NEW YORK - Wall Street ended a bullish week with a modest advance Friday as strong economic data encouraged investors and sent the Standard & Poor's 500 index to a four-year high for the second straight session.
Government economic reports were unabashedly positive, just as they were in the previous session. The Labor Department's Producer Price Index, which measures inflation in wholesale prices, was flat in June, while "core" PPI - with food and fuel costs removed - fell 0.1 percent.
In addition, the Federal Reserve reported industrial production surged 0.9 percent in June, the biggest jump in 14 months. And business inventories rose by a meager 0.1 percent in May, according to the Commerce Department, meaning that sales are brisk and businesses aren't stuck with large inventories.
But some analysts questioned the week's move higher as overdone - the Dow Jones industrials gained 1.83 percent, for example - and predicted that a selloff was imminent.
"If you look around, is this economic data really worth the jump we had?" said Bill Groenveld, head trader at vFinance Investments. "I don't think so, and that means we'll probably have to have a pullback at some point. We still have oil out there, and we still have the Fed."
After spending most of the session in negative territory, the Dow rose 11.94, or 0.11 percent, to 10,640.83. It was the Dow's best close since March 16.
Broader stock indicators closed modestly higher after also trading lower much of the day. The S&P 500 rose 1.42, or 0.12 percent, to 1,227.92, and the Nasdaq composite index gained 3.96, or 0.18 percent, to 2,156.78, beating the previous session's 2005 high.
Positive inflation data, reports of strong retail sales activity and a sharp dropoff in oil prices combined to give Wall Street a very strong week. The S&P climbed 1.33 percent over the course of the week and the Nasdaq rose 2.08 percent.
Meanwhile, bonds traded in a narrow range for much of Friday and ended slightly higher, with the yield on the 10-year Treasury falling to 4.17 percent from 4.18 percent late Thursday. The dollar rose against most major currencies due to the strong economic data, while gold prices moved lower.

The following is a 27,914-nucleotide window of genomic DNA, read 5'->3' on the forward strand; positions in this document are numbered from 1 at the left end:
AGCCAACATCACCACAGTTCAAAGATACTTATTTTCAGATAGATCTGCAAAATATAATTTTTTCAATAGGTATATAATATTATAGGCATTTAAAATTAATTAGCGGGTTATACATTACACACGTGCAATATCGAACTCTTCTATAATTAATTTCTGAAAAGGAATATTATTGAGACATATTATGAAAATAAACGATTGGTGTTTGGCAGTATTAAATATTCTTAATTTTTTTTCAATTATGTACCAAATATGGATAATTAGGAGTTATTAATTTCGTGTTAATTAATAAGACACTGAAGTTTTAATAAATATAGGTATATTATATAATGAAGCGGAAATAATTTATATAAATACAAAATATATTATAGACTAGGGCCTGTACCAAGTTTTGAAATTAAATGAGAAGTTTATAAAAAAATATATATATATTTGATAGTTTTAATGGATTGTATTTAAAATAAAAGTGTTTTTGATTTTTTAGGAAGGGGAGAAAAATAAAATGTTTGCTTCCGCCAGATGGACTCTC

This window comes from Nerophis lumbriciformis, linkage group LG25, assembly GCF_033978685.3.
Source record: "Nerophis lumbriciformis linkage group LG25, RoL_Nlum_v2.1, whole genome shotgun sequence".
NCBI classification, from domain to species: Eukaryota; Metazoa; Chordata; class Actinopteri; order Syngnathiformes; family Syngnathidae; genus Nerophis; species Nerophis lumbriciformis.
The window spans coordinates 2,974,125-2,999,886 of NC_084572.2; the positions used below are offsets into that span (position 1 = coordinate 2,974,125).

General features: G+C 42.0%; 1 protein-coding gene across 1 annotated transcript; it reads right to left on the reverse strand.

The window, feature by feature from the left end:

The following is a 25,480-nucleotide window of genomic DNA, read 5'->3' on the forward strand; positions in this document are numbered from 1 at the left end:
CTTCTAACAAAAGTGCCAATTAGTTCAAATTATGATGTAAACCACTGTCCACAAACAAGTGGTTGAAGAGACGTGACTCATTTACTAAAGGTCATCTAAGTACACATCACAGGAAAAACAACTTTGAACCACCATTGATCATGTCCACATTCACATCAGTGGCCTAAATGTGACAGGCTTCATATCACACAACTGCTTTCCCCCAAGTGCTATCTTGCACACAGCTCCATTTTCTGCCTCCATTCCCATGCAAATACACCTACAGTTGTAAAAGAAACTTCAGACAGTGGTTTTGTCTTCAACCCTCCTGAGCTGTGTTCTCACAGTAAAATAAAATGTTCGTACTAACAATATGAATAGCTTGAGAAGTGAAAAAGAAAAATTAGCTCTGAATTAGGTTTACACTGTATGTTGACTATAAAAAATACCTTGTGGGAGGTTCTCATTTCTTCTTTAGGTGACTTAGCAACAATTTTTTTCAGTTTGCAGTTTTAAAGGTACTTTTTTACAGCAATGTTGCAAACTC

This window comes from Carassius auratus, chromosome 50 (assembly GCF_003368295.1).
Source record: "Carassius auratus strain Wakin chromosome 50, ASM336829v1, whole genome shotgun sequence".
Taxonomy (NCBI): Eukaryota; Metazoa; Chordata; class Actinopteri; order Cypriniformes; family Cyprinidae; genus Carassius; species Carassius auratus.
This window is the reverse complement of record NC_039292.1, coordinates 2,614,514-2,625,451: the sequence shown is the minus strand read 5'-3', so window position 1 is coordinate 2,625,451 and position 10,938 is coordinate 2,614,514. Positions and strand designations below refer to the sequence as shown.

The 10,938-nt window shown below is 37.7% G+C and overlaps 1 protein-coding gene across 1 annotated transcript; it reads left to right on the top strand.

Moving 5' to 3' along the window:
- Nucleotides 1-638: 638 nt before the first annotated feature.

Crude oil futures rose as investors worried about potential damage from Hurricane Emily to oil facilities in the Gulf of Mexico. A barrel of light crude settled at $58.09, up 29 cents, on the New York Mercantile Exchange.
The S&P and Nasdaq have been up for seven straight sessions, while the Dow has climbed six of the last seven trading days. With little economic news due in the coming week, analysts warned that the stock market will require other bullish catalysts for the rally to continue.
"This thing just has to grind higher, little by little, until we get something big," said Scott Wren, equity strategist at A.G. Edwards & Sons. "There aren't any big singular events on the horizon, other than maybe the Fed signaling (at its Aug. 8 meeting) that it'll pause on interest rates. So we just keep at it, buying when it pulls back, riding when it grinds forward."
While few investors could argue with General Electric's 24 percent rise in quarterly profits, its earnings of 44 cents per share - in line with Wall Street's forecasts - failed to generate any excitement. The conglomerate, seen as a barometer of the overall market, also lowered its third-quarter earnings projections. GE slipped 10 cents to $35.53.
Fellow Dow component Hewlett-Packard Co. added 32 cents to $24.94 after The Wall Street Journal and CNET's News.com reported the computer maker will undergo a major restructuring. As many as 15,000 jobs could be cut, News.com reported.
McDonald's Corp. reported strong gains in monthly sales, crediting its new fruit salad for bringing in more customers. The fast food chain also reported strong international sales and boosted its quarterly earnings forecasts. McDonald's gained $1.39 to $30.99.
Vaccine maker Chiron Corp. lost $1.24 to $36.03 after slashing its expected flu vaccine shipments; the company discovered tainted vaccines in a German production plant.
Advancing issues barely outnumbered decliners New York Stock Exchange, where preliminary consolidated volume came to 1.74 billion shares, compared with 2.02 billion traded on Thursday.
The Russell 2000 index of smaller companies was up 0.72, or 0.11 percent, at 663.74.
Overseas, Japan's Nikkei stock average fell 0.05 percent. In Europe, Britain's FTSE 100 was down 0.55 percent, France's CAC-40 rose 0.07 percent for the session, abd Germany's DAX index gained 0.29 percent.